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Collection:

Title
Nexus data files from instruments
Description These are data files captured straight from instruments. They contain measurements collected from instrument detectors. There is no typical size or number of a detector that an instrument has. For example, for STFC ISIS facility, the number of detector  ranges from several thousands to a quarter of a million. The typical format of these files are raw or NeXus. The later is an international standard for neutron and synchrotron communities. The former is facility specific: many historic data files are in this format. Increasingly, NeXus format is being adopted as the standard format for instrument data.
Licensing See the STFC Data Policy for the SCAPE project
Owner STFC
Dataset Location https://scapeweb.esc.rl.ac.uk/

(please get in touch with STFC for accessing the data)

Collection expert Erica Yang (STFC)
Issues brainstorm These are individual data files produced by the experiments. These files are readings of invididual experimental runs. They, themselves, do not have enough information to allow anybody to process them because, basically, they are neutron counts in the STFC ISIS facility case. They are raw data because it contains errors and noises that are needed to be removed before it can be analysed. Therefore, first of all, they have to be preserved alongside with the contextual information describing where it was produced (e.g. which instrument), when it was produced (which ISIS cycle), and what experiment it was produced for. All these information allow establishing the linkages between these raw files and relevant files generated at the same time while the files are being produced during an experiment. 

Other types of contextual information needed to be preserved include the software needed to process the files, the samples that are used to produce the files.


List of Issues

Issues:

Issue 1

Title
Characterisation and validation of very large data files
Detailed description In order to ensure that the data to be preserved is of adequate quality, there is a need for structural/syntactical verification and characterisation upon ingesting data into repository
Scalability Challenge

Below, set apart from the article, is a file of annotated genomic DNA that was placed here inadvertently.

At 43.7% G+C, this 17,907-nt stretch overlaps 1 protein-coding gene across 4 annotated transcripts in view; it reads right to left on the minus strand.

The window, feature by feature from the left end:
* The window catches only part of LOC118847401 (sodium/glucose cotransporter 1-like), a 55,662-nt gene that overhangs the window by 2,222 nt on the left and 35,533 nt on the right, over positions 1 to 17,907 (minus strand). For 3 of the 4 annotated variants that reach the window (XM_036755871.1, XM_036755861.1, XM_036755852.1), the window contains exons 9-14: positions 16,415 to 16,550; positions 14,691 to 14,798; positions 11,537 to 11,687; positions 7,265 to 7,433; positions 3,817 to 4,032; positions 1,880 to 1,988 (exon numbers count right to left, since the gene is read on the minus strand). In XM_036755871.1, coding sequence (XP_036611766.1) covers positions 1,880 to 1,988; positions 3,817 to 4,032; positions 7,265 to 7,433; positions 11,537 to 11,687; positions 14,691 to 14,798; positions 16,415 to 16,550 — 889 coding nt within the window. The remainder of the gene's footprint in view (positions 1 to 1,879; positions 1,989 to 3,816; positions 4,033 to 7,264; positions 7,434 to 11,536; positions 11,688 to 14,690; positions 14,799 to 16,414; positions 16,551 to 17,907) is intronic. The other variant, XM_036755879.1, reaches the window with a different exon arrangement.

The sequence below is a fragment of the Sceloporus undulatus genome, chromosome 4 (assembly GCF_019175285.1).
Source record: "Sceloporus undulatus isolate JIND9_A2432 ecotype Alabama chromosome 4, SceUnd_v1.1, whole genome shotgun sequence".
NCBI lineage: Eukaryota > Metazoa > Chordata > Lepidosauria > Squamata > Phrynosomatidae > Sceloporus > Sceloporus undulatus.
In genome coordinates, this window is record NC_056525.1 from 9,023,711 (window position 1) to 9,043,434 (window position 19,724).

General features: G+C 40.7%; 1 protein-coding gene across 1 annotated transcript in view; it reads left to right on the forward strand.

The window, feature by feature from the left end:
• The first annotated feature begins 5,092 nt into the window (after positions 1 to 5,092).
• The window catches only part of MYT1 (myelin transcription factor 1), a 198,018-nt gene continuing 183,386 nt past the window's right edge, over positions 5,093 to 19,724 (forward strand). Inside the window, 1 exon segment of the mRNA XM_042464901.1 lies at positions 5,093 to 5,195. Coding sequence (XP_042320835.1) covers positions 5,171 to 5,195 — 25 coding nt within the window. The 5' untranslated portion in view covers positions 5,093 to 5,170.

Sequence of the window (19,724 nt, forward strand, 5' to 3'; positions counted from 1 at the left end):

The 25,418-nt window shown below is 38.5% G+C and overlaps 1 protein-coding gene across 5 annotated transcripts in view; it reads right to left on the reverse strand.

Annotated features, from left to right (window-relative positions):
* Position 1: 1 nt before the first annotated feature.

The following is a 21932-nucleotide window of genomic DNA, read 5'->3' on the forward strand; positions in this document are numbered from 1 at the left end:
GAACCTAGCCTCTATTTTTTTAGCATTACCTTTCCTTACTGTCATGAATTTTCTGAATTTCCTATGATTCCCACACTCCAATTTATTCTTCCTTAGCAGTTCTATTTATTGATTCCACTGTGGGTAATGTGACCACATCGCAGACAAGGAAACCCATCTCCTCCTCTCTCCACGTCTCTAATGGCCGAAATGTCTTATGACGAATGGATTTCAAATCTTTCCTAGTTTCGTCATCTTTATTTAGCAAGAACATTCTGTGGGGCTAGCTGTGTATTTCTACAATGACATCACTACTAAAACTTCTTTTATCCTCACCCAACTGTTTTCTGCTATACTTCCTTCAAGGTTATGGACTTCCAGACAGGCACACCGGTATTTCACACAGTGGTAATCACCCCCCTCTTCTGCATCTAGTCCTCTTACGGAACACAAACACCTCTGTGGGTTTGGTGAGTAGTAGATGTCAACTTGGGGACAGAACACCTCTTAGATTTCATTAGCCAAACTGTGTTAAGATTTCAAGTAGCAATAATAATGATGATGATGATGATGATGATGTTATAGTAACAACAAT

Content size: the traditional nexus format validation tool is not designed for large data files (10s to 100s GBs per file) in the sense that many such tools take a long time to validate a nexus file: even, some will fail in the presence of large files. 

Volume of content: In its peak time, ISIS generates data files concurrently across 40+ instruments, which amounts to 100s MB/s. In the coming years, due to the upgrading of instruments and the introduction of new instruments, the volume is likely to increase to 1GB/s.

Complexity of content: although the main data file format is standarised in ISIS, which is mainly the nexus format, each instrument generates other types of data files, which are also essential for downstream processing.  The complication is that these other types of data files vary between instruments.

Note that: Because of the long time taken to validate nexus files, in practice, it is often the case that validation of the files are done offline upon the data files already on disk, before it is ingested into a data archive. It is also possible to validate these files occassionally once they are in the archive.
Issue champion Erica Yang (STFC)
Other interested parties
Any other parties who are also interested in applying Issue Solutions to their Datasets. Identify the party with a link to their contact page on the SCAPE Sharepoint site, as well as identifying their institution in brackets. Eg: Schlarb Sven (ONB)
Possible Solution approaches Use of existing characterisation tools, such as JHOVE with appropriate extension or plug-in for NeXus data format.
Context Details of the institutional context to the Issue. (May be expanded at a later date)
Datasets Nexus data files
Solutions Reference to the appropriate Solution page(s), by hyperlink
Evaluation Objectives scaleability, automation
Success criteria the tools work with very large data files 
Automatic measures What automated measures would you like the solution to give to evaluate the solution for this specific issue? which measures are important?
If possible specify very specific measures and your goal - e.g.
* handle up to 100Gb files without crashing
* fail safe - even if it fails, it fails gracefully, rather than crashing, i.e. effective error handling should be in place to allow the environment that hosts the tool to capture the error and notify other services that may interact with the tool.
* can characterise very large data files concurrently with characterisation processing of small files (up to 5 concurrent threads).
* can perform characterisation and validation with a data rate up to 100MB/s
Manual assessment N.A.
Actual evaluations links to acutual evaluations of this Issue/Scenario

Issue 2

Title
Fixity capturing and checking of very large data files
Detailed description need for capturing the fixity information (e.g. checksum) to ensure continuous integrity of data files to be preserved
Scalability Challenge
Content size: traditional checksum tools are not designed for large data files (10s to 100s GBs per file) in the sense that many such tools take a long time to generate a checksum, some will fail in the presence of large files. In terms of implementation, many modern programming language, such as Java, is limited by the memory limitation of its virtual machine. For example, JVM can ony process a file up to 4 GB. The processing is also bounded by the size of the machine who runs the program.